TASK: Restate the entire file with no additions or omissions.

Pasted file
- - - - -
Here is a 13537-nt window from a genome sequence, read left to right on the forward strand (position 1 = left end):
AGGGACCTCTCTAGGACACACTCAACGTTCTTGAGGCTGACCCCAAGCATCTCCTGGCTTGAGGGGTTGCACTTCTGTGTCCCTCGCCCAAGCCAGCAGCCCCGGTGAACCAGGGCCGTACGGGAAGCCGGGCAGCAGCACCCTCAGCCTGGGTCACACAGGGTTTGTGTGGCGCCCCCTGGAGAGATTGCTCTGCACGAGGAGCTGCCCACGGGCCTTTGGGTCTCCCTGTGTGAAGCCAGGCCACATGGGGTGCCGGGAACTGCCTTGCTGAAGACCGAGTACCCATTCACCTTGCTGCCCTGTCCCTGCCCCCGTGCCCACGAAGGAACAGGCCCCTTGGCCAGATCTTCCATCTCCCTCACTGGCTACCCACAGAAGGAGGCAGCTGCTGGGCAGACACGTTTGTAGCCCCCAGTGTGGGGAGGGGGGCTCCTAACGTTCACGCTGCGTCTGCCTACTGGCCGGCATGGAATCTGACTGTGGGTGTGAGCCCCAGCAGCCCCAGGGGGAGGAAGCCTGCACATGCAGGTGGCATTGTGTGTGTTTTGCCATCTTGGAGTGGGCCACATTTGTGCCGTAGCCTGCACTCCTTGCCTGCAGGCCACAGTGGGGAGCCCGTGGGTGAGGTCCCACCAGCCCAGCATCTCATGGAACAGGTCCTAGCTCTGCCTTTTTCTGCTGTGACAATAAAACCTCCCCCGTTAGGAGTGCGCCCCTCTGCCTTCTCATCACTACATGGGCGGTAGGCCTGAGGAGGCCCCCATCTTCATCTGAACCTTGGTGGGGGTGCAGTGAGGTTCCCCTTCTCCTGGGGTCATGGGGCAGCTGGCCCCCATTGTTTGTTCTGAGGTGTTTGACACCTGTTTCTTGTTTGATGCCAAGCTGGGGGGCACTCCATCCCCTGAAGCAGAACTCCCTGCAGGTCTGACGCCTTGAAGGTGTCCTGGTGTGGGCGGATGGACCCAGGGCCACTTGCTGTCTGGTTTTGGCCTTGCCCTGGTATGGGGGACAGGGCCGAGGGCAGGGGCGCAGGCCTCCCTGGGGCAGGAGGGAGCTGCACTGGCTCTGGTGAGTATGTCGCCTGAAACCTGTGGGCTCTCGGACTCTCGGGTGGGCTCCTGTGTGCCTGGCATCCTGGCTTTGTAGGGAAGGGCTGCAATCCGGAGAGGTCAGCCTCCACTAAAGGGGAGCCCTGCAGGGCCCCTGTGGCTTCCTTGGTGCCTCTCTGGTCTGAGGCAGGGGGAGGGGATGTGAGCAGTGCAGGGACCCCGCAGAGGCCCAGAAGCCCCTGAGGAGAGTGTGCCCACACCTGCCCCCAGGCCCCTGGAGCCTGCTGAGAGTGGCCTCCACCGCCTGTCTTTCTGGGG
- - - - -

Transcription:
Here is a 13537-nt window from a genome sequence, read left to right on the forward strand (position 1 = left end):
AGGGACCTCTCTAGGACACACTCAACGTTCTTGAGGCTGACCCCAAGCATCTCCTGGCTTGAGGGGTTGCACTTCTGTGTCCCTCGCCCAAGCCAGCAGCCCCGGTGAACCAGGGCCGTACGGGAAGCCGGGCAGCAGCACCCTCAGCCTGGGTCACACAGGGTTTGTGTGGCGCCCCCTGGAGAGATTGCTCTGCACGAGGAGCTGCCCACGGGCCTTTGGGTCTCCCTGTGTGAAGCCAGGCCACATGGGGTGCCGGGAACTGCCTTGCTGAAGACCGAGTACCCATTCACCTTGCTGCCCTGTCCCTGCCCCCGTGCCCACGAAGGAACAGGCCCCTTGGCCAGATCTTCCATCTCCCTCACTGGCTACCCACAGAAGGAGGCAGCTGCTGGGCAGACACGTTTGTAGCCCCCAGTGTGGGGAGGGGGGCTCCTAACGTTCACGCTGCGTCTGCCTACTGGCCGGCATGGAATCTGACTGTGGGTGTGAGCCCCAGCAGCCCCAGGGGGAGGAAGCCTGCACATGCAGGTGGCATTGTGTGTGTTTTGCCATCTTGGAGTGGGCCACATTTGTGCCGTAGCCTGCACTCCTTGCCTGCAGGCCACAGTGGGGAGCCCGTGGGTGAGGTCCCACCAGCCCAGCATCTCATGGAACAGGTCCTAGCTCTGCCTTTTTCTGCTGTGACAATAAAACCTCCCCCGTTAGGAGTGCGCCCCTCTGCCTTCTCATCACTACATGGGCGGTAGGCCTGAGGAGGCCCCCATCTTCATCTGAACCTTGGTGGGGGTGCAGTGAGGTTCCCCTTCTCCTGGGGTCATGGGGCAGCTGGCCCCCATTGTTTGTTCTGAGGTGTTTGACACCTGTTTCTTGTTTGATGCCAAGCTGGGGGGCACTCCATCCCCTGAAGCAGAACTCCCTGCAGGTCTGACGCCTTGAAGGTGTCCTGGTGTGGGCGGATGGACCCAGGGCCACTTGCTGTCTGGTTTTGGCCTTGCCCTGGTATGGGGGACAGGGCCGAGGGCAGGGGCGCAGGCCTCCCTGGGGCAGGAGGGAGCTGCACTGGCTCTGGTGAGTATGTCGCCTGAAACCTGTGGGCTCTCGGACTCTCGGGTGGGCTCCTGTGTGCCTGGCATCCTGGCTTTGTAGGGAAGGGCTGCAATCCGGAGAGGTCAGCCTCCACTAAAGGGGAGCCCTGCAGGGCCCCTGTGGCTTCCTTGGTGCCTCTCTGGTCTGAGGCAGGGGGAGGGGATGTGAGCAGTGCAGGGACCCCGCAGAGGCCCAGAAGCCCCTGAGGAGAGTGTGCCCACACCTGCCCCCAGGCCCCTGGAGCCTGCTGAGAGTGGCCTCCACCGCCTGTCTTTCTGGGG